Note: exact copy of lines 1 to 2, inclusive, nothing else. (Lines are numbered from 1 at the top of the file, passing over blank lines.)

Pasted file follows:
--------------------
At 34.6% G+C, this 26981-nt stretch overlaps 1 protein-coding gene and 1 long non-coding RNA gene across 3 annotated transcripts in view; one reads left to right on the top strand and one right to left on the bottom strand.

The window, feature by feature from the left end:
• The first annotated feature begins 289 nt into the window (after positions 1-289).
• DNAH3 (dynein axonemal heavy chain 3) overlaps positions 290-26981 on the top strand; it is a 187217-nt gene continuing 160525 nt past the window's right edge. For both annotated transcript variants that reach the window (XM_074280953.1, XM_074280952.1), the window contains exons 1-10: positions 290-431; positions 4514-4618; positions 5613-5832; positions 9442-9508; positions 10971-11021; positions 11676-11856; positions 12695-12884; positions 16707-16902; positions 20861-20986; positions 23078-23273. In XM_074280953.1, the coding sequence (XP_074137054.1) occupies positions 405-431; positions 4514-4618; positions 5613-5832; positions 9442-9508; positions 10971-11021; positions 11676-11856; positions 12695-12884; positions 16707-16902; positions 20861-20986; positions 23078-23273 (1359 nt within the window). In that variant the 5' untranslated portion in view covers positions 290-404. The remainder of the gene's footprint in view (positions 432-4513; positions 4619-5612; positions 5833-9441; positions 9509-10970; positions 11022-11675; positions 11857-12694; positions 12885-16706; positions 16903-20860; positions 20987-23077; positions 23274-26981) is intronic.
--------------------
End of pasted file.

At 34.6% G+C, this 26981-nt stretch overlaps 1 protein-coding gene and 1 long non-coding RNA gene across 3 annotated transcripts in view; one reads left to right on the top strand and one right to left on the bottom strand.

The window, feature by feature from the left end: